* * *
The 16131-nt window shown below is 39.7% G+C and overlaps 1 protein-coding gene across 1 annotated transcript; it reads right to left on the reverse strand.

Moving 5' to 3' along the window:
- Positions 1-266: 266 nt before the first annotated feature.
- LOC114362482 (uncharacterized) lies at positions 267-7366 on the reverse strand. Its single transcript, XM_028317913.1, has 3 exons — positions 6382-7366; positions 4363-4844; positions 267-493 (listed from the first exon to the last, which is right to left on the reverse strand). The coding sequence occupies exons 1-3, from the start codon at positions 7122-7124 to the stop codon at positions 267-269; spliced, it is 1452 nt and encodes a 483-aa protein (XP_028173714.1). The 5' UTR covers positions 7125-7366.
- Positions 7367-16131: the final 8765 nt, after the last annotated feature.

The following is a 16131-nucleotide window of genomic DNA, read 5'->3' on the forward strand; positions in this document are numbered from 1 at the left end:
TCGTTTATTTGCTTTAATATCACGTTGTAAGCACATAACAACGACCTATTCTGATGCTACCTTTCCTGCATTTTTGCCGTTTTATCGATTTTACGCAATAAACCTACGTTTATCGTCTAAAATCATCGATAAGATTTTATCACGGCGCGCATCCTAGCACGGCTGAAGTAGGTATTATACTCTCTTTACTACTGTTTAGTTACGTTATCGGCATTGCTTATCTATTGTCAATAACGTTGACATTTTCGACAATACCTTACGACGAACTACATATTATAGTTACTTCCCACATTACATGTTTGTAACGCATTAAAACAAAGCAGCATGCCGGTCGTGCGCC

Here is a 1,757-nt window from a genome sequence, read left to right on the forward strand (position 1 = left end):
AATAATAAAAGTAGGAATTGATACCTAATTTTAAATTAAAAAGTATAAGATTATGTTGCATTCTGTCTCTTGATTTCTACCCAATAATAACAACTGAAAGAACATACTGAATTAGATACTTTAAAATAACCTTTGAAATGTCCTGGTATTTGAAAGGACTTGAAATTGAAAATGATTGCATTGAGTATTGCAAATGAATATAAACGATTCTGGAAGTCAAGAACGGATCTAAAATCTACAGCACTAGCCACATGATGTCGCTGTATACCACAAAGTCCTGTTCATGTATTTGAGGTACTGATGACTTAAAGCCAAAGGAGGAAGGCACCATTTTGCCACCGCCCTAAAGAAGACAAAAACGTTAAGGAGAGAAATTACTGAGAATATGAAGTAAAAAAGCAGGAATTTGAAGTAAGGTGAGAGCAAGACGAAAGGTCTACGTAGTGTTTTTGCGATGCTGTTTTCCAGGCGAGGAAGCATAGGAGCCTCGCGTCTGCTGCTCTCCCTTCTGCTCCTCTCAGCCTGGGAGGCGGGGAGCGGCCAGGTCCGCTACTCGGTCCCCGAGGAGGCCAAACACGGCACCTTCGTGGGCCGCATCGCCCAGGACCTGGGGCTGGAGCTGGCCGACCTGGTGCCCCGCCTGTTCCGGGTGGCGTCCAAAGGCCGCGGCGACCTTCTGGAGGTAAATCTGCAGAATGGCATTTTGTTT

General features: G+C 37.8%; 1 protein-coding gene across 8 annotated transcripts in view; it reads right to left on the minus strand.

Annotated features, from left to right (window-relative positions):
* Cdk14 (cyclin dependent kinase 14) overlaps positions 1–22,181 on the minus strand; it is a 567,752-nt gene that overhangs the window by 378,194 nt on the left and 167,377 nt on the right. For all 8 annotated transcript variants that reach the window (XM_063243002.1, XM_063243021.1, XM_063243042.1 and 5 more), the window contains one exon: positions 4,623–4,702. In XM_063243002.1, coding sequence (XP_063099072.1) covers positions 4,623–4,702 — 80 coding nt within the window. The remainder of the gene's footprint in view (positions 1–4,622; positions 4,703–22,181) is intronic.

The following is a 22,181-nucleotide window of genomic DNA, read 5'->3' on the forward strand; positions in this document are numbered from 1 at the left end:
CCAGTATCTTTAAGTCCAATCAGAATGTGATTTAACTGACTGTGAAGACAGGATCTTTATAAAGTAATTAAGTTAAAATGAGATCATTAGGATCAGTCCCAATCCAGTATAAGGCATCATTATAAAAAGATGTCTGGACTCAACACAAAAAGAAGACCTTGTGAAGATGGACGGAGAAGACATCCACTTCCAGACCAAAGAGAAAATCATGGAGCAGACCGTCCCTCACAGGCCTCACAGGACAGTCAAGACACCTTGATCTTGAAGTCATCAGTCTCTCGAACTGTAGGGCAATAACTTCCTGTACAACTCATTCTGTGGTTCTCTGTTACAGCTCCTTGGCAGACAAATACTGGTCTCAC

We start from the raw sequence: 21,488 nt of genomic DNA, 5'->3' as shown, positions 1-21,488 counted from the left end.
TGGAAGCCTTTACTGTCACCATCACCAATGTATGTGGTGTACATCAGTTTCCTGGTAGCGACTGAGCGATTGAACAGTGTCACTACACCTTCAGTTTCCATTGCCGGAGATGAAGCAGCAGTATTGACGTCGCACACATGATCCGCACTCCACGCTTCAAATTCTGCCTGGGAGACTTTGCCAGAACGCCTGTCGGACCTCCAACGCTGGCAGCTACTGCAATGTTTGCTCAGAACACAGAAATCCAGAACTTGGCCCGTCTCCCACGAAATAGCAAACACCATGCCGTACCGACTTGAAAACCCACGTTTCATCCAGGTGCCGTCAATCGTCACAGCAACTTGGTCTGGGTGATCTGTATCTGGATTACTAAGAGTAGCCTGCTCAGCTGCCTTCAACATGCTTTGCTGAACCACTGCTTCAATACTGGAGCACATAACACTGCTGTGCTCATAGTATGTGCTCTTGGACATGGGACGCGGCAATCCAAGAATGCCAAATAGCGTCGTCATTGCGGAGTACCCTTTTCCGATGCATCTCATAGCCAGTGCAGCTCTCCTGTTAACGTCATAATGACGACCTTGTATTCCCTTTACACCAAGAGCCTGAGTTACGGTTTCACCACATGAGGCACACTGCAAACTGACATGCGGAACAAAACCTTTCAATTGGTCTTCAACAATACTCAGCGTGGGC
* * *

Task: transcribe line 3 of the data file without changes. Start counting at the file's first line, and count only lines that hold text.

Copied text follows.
- Positions 1-266: 266 nt before the first annotated feature.